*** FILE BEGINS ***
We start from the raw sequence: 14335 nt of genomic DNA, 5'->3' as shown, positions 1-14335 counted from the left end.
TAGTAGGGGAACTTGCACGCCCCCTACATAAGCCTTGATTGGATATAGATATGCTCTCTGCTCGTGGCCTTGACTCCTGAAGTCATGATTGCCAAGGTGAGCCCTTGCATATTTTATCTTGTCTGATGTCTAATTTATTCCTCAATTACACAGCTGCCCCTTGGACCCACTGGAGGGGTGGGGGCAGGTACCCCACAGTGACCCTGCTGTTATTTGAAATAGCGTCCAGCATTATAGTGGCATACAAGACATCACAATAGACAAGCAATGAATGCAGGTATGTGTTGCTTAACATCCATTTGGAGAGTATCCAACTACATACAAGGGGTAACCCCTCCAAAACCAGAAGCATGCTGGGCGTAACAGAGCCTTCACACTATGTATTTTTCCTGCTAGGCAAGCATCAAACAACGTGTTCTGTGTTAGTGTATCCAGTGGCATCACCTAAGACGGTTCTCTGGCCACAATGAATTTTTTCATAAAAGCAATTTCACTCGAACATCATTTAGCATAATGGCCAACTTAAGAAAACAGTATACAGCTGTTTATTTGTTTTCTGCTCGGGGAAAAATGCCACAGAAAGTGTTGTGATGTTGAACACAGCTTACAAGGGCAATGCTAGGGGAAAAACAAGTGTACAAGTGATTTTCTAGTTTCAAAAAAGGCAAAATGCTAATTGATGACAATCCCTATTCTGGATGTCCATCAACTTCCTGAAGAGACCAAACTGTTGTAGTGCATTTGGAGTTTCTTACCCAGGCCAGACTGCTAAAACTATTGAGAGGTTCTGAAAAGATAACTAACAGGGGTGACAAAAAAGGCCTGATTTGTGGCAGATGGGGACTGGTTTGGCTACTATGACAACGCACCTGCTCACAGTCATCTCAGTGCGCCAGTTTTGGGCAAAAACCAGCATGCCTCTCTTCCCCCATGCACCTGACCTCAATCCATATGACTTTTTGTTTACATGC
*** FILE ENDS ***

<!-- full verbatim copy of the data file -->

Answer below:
We start from the raw sequence: 14335 nt of genomic DNA, 5'->3' as shown, positions 1-14335 counted from the left end.
TAGTAGGGGAACTTGCACGCCCCCTACATAAGCCTTGATTGGATATAGATATGCTCTCTGCTCGTGGCCTTGACTCCTGAAGTCATGATTGCCAAGGTGAGCCCTTGCATATTTTATCTTGTCTGATGTCTAATTTATTCCTCAATTACACAGCTGCCCCTTGGACCCACTGGAGGGGTGGGGGCAGGTACCCCACAGTGACCCTGCTGTTATTTGAAATAGCGTCCAGCATTATAGTGGCATACAAGACATCACAATAGACAAGCAATGAATGCAGGTATGTGTTGCTTAACATCCATTTGGAGAGTATCCAACTACATACAAGGGGTAACCCCTCCAAAACCAGAAGCATGCTGGGCGTAACAGAGCCTTCACACTATGTATTTTTCCTGCTAGGCAAGCATCAAACAACGTGTTCTGTGTTAGTGTATCCAGTGGCATCACCTAAGACGGTTCTCTGGCCACAATGAATTTTTTCATAAAAGCAATTTCACTCGAACATCATTTAGCATAATGGCCAACTTAAGAAAACAGTATACAGCTGTTTATTTGTTTTCTGCTCGGGGAAAAATGCCACAGAAAGTGTTGTGATGTTGAACACAGCTTACAAGGGCAATGCTAGGGGAAAAACAAGTGTACAAGTGATTTTCTAGTTTCAAAAAAGGCAAAATGCTAATTGATGACAATCCCTATTCTGGATGTCCATCAACTTCCTGAAGAGACCAAACTGTTGTAGTGCATTTGGAGTTTCTTACCCAGGCCAGACTGCTAAAACTATTGAGAGGTTCTGAAAAGATAACTAACAGGGGTGACAAAAAAGGCCTGATTTGTGGCAGATGGGGACTGGTTTGGCTACTATGACAACGCACCTGCTCACAGTCATCTCAGTGCGCCAGTTTTGGGCAAAAACCAGCATGCCTCTCTTCCCCCATGCACCTGACCTCAATCCATATGACTTTTTGTTTACATGC